Seattle lawyer shocked by shrinking teacher budgets

When Katie Moore heard about one teacher’s classroom budget for the year, she was shocked.

“I was out to dinner with a young a woman who teaches at a public school in San Diego,” she explained. “She finished her budget and she had $100 left for the year. That meant she would have to spend her own money on her students. She feels that her job is to make sure all her students have the same supplies and opportunities in the classroom.”

Some students come to class with empty backpacks and no breakfast every day. From no fault of their own, poverty impacts their ability to learn and keep up with their peers unless their teacher steps in to help.

“I thought, ‘That’s not right,’” said Mrs. Moore. “There’s got to be a better way to help those students that feel forgotten. Maybe if those students felt like someone was valuing them a little bit more then they would have the confidence in themselves to try harder in school.”

Mrs. Moore searched online for a way to help and that’s how she found

“When it comes to making a donation, the more direct your impact is the better,” she said. “Who knows what that classroom needs? It’s the teacher. Teachers are in the best position to have a positive effect on their class every day.”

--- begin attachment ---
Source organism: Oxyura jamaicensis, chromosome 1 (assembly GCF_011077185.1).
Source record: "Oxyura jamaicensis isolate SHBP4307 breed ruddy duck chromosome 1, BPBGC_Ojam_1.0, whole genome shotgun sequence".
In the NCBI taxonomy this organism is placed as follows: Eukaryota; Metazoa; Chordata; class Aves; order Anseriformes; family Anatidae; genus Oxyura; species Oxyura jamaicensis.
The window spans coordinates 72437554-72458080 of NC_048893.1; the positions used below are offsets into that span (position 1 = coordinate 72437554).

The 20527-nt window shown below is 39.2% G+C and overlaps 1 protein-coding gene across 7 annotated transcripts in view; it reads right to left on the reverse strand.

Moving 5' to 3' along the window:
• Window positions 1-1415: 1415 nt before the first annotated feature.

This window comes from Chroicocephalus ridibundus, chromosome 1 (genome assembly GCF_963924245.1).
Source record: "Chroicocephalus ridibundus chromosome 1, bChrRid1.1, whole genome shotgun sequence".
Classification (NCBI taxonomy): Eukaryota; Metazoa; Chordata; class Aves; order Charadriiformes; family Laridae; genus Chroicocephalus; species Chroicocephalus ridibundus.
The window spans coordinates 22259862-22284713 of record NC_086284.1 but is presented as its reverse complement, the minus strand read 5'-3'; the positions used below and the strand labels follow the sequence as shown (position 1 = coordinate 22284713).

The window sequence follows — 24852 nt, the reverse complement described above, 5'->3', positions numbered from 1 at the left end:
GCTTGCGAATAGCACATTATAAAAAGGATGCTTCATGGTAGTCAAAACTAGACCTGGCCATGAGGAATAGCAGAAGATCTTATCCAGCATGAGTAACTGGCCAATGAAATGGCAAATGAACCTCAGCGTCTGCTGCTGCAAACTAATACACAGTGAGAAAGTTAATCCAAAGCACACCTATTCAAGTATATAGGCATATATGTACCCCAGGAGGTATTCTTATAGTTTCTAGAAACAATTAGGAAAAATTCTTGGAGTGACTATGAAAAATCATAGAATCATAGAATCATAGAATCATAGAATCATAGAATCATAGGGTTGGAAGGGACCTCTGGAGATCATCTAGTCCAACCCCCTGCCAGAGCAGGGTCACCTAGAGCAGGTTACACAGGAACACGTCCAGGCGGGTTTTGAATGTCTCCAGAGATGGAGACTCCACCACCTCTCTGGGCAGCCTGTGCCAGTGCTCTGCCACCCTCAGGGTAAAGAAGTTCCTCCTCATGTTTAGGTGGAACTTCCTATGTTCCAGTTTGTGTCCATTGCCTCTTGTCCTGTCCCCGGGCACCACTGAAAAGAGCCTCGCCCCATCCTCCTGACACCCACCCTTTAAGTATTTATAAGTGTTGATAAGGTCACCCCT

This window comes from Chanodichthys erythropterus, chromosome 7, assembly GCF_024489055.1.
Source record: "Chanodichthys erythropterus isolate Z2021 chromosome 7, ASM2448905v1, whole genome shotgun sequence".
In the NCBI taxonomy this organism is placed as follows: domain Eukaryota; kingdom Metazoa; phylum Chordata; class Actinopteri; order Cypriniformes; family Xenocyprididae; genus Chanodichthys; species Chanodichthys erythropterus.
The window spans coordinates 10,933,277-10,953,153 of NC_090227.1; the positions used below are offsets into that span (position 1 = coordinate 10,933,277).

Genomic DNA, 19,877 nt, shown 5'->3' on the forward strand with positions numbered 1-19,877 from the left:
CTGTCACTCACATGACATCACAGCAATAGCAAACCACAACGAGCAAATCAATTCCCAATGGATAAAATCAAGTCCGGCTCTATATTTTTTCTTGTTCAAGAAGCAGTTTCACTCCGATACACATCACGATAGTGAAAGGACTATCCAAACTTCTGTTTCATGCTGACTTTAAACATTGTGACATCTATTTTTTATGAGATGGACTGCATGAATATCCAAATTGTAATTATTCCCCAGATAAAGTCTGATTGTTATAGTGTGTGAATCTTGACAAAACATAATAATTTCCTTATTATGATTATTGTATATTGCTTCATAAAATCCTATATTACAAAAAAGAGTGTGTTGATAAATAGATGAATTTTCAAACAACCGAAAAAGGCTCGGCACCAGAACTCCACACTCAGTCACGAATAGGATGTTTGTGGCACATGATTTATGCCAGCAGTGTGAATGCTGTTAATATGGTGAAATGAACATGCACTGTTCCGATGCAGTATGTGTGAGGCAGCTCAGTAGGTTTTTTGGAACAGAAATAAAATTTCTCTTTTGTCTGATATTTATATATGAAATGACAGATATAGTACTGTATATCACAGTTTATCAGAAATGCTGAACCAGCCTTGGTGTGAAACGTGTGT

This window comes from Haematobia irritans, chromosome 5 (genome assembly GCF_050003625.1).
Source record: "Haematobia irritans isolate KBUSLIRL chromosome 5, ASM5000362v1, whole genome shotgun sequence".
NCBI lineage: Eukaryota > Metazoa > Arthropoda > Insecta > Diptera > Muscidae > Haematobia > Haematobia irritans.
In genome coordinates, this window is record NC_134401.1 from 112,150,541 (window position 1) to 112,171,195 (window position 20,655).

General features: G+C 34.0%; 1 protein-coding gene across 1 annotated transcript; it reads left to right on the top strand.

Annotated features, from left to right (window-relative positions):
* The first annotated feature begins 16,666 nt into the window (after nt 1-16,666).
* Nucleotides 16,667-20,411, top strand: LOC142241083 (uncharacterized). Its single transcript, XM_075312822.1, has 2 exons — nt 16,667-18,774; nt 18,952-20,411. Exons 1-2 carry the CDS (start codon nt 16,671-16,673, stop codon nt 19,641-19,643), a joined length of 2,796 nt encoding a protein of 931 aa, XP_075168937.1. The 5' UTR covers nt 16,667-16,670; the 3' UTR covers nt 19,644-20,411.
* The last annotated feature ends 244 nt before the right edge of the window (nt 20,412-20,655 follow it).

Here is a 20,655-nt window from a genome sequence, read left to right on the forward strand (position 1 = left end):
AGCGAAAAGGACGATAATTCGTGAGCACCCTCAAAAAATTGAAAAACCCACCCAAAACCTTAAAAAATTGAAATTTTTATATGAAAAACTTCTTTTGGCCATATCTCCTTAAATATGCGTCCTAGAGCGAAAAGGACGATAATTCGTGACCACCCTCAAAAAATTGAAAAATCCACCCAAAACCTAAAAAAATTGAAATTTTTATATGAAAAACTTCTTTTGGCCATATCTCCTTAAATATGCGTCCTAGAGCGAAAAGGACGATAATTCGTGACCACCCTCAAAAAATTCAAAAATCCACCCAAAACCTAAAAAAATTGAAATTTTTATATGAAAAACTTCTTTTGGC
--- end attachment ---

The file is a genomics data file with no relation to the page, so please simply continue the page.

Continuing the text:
As an attorney for more than 30 years, Mrs. Moore has a lot of experience in classrooms. She grew up in Ashville, NC where learning came naturally to her. With six younger brothers and sisters she was used to taking the lead at home and at school.

Today, Mrs. Moore splits her time between Washington and California. Now that she has a better understanding of how teachers struggle to support her students, she is again taking the lead to encourage others to help.

“I don’t think people who don’t have children in public schools pay much attention,” she said. “However, when they find out the problems teachers face today, they want to do something. A classroom adoption is a way to start a relationship with a teacher and a school. That thread of a connection has great potential to grow and make a difference.”

For Mrs. Moore, that connection started with her friend who teaches in San Diego.

“If I would not have had that brief conversation during dinner, then I wouldn’t have thought about this,” she said. “She is doing cool projects with her 9th grade class to get them motivated. They’re going to have so much more confidence in themselves and cope better when things don’t go their way. I think that is what separates successful and not successful people. It’s how you get through the bad days that are going to make you successful. Those skills can start in 9th grade.”

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